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30 June 2013

Freedom: For Me or For Us? (Thirteenth Sunday in Ordinary Time)

In my early days with the friars, my superior, Fr. Phil, had an interesting way of responding to requests from the younger friars.  We would ask him permission for something and he would always respond: “You can do what you want. “ And then he’d add, “Just so long as you could handle the consequences.”  It seems, of course, that we often didn’t hear this last part.  As a result, we got the tractor stuck in the mud, accidentally sheer off a light pole with a lawn mower and countless times made decisions that if we had thought about the consequences, we likely would have avoided.  At the end of the year we spent under Father Phil’s tutelage, however, he made another valuable comment: he said that the best part of helping younger friars figure out how to make their way in the Capuchins and the world was seeing them when they “got it,” that is to say, when they realized what a gift had been given to them by God in the form of their vocation and then used it accordingly.  In other words, they realized that true life was not doing whatever we wanted, but instead using the freedom given to serve others.  Getting it, consisted of using freedom for the good, not using it for ourselves.

I mention this because it may help us better understand what exactly Paul means in the first reading when he writes, “For freedom, Christ set us free.” It is different from that freedom that we’ll celebrate next week on the Fourth of July.  Freedom of this type – the freedom promised us by the laws of our nation promise us freedom from being told what we can say, what we can believe or what we can write.  What’s more, this freedom has been won by the sacrifice of the men and women who have come before us: it has been through the efforts and sometimes the blood and lives of our mothers and fathers, aunt and uncles, sons and daughters, brothers and sisters that we have had these freedoms bought for us. 

Yet, the freedom of which Paul writes isn’t something that we’ve earned or bought through our own efforts.  Nothing could be further than the truth!  Christian freedom is completely free: it is given to us not because of how good we are, or how much we’ve achieved, but rather through the absolute goodness and generosity of our God.  And let’s be honest: in a world that usually judges us on what we earn or wear, isn’t this refreshing?  But at the same time, it’s scary too because the freedom given to us by God propels us not to be free from; instead, it’s a freedom for: This is the freedom that makes us who we are – it is what makes our faith so powerful.  It is freedom grounded in the complete and total gift of the Son of God, Jesus the Christ.  We have it exactly because God has entered into our human world and forever changed it, and more importantly, changed us.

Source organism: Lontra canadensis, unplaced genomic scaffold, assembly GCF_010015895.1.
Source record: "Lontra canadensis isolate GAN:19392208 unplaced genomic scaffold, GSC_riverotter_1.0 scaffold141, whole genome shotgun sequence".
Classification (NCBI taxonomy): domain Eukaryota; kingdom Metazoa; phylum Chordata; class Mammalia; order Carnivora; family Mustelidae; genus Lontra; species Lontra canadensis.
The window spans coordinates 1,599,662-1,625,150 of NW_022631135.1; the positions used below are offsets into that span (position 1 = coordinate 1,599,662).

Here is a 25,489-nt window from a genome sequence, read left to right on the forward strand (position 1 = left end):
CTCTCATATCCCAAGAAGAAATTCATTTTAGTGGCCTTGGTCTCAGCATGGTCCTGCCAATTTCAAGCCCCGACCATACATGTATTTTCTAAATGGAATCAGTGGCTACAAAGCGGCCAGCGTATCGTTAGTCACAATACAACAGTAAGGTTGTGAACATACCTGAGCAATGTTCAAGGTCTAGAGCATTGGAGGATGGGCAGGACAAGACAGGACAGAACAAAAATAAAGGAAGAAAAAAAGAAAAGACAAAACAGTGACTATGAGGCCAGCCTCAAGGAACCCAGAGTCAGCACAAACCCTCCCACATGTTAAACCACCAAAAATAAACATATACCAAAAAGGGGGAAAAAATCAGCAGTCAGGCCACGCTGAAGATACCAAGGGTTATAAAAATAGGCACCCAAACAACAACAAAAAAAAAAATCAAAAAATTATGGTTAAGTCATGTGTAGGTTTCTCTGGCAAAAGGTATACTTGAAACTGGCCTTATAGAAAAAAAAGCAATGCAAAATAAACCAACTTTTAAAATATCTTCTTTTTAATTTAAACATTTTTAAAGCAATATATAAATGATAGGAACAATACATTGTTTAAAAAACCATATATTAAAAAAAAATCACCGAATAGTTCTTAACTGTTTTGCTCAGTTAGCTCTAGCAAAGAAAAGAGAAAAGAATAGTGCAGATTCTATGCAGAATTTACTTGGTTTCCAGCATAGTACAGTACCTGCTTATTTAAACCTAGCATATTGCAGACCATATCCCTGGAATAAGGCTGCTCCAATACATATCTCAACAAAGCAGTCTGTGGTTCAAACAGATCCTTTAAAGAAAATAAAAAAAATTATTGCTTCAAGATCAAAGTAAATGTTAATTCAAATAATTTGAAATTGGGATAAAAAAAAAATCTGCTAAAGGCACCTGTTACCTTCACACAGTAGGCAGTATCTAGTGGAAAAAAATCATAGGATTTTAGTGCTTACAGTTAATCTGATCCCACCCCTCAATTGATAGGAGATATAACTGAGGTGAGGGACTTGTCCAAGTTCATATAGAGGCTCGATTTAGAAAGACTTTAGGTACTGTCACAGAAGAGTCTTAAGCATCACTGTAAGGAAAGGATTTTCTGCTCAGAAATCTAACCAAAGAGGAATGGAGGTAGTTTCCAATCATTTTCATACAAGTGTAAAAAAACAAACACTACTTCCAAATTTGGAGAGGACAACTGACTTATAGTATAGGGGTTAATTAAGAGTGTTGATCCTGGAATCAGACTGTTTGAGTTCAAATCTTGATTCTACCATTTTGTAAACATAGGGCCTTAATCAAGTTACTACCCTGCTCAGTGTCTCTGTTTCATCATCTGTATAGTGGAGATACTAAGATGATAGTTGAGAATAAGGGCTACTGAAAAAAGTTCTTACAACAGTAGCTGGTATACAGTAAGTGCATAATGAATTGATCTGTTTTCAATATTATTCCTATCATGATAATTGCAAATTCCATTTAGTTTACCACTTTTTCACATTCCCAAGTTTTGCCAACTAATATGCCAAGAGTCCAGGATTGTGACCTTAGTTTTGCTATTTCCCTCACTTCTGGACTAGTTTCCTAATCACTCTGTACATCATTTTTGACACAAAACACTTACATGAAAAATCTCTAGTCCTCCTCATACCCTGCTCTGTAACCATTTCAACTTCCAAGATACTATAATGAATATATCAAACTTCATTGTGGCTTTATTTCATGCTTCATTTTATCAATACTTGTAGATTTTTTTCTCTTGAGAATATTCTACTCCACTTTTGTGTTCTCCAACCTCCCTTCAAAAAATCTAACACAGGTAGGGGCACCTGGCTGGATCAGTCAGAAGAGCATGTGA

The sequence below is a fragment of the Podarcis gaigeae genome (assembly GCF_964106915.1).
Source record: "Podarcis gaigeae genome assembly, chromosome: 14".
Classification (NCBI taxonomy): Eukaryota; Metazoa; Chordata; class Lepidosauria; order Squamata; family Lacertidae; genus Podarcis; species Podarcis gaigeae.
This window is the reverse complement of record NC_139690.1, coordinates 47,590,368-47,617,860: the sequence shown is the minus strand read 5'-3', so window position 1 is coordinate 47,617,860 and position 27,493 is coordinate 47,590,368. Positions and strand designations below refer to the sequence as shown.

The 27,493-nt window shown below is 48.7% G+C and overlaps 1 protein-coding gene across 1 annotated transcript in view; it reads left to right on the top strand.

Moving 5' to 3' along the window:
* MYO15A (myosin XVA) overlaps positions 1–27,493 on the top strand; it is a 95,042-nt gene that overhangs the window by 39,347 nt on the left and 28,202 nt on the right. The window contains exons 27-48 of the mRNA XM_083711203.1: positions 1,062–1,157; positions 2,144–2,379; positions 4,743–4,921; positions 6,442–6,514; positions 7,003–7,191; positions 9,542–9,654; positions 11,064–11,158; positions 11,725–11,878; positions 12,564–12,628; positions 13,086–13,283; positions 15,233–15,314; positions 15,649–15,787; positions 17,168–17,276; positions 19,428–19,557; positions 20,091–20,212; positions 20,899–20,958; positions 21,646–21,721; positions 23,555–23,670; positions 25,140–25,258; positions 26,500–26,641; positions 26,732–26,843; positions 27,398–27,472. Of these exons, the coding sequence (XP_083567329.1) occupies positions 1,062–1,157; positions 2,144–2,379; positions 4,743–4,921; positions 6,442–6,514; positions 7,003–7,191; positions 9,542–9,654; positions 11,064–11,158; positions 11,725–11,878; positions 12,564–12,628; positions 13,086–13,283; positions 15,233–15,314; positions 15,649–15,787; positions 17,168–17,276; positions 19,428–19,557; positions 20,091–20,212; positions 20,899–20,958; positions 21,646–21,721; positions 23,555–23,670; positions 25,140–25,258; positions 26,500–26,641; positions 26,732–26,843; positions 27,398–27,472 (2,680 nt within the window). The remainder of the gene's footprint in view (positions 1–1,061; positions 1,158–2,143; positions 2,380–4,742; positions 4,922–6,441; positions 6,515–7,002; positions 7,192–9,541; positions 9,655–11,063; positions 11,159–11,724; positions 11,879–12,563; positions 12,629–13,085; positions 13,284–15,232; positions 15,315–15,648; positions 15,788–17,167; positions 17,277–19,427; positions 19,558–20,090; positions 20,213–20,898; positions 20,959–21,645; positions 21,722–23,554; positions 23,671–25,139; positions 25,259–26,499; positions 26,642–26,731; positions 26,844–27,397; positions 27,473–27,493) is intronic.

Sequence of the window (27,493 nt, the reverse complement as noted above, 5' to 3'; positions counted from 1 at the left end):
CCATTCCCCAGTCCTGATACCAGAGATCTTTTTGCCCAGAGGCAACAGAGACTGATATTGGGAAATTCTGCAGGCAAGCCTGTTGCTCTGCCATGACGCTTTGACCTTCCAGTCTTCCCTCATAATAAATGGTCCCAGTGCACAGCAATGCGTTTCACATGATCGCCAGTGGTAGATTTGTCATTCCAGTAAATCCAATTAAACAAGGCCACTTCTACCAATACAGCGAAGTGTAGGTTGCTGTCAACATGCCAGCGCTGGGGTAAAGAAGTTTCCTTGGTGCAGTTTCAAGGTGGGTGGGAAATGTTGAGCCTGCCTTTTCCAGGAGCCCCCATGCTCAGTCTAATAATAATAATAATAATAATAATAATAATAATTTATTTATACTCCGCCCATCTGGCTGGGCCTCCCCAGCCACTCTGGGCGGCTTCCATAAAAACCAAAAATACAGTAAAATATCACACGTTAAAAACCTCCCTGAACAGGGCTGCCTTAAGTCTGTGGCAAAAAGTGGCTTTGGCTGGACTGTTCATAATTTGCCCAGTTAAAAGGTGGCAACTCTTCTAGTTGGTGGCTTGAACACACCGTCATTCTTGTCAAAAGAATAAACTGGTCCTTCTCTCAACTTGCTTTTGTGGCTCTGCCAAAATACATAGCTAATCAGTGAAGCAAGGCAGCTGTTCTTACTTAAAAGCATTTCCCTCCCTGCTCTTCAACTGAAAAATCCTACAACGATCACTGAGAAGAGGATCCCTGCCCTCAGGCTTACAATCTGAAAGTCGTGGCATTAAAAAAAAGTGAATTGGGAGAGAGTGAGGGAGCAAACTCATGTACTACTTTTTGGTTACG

Yet the question remains as to how this freedom changes us.  Knowing what to do with freedom of speech is tough enough: we may say good things or bad things.  Yet, Christian freedom, the freedom that allows us to serve others is even more difficult because the possibilities of caring, forgiving and loving are endless.  Nevertheless, Jesus provides us with a blue print today of the first step of service: “When the days for Jesus’ being taken up were fulfilled, he resolutely determined to journey to Jerusalem.”
But, wait a minute: why, oh why, would Jesus go to Jerusalem?  These last weeks, we have been hearing of Jesus getting into fights with scribes and Pharisees; last week we heard Jesus telling his disciples what would happen to him: that he would suffer and die.  But it doesn’t need to be this way: it doesn’t need to happen.  If Jesus were to lay low for a period of time and keep his mouth shut, things would pass. 

And yet, Jesus does exactly the opposite: he literally in the original Greek from Luke’s Gospel, “hardened his face to go” to Jerusalem.  Jesus hears the threats, knows and the danger and decides anyway to head to the center of his world: the religious and political hub of Antiquity..  He was heading to the place that kills the prophets, the place where the religious fervor was strongest, the place about which the Roman Empire was most concerned.

Nevertheless, Jesus begins his fateful journey that will see his followers abandon him, his own people despise him and all around him revile him as he hangs upon the cross.  Even Jesus will shout from the cross to his Father in heaven, asking if he has been abandoned.

Yet Jesus still goes to Jerusalem because he knows that the only way to testify against those who would persecute his people is to show them Love that does not cower in the face of death, to show them the freedom he has been given by his Father in heaven is stronger than any power in this world. 

The freedom that we have been given in Christ gives us the strength to serve; the model of his life gives us the blue print by which we may live our lives; Jesus’ cross, death and resurrection teaches us that we our road will not be easy, but that the freedom we use to show other God’s love will indeed set us free into eternal life.  The freedom given to us does not have a price, yet it calls us forth to testify to the gift that we have received.  We have received a great gift in Christ: our freedom in Him is free.  This week, let’s tell others what a wonderful gift it is. 

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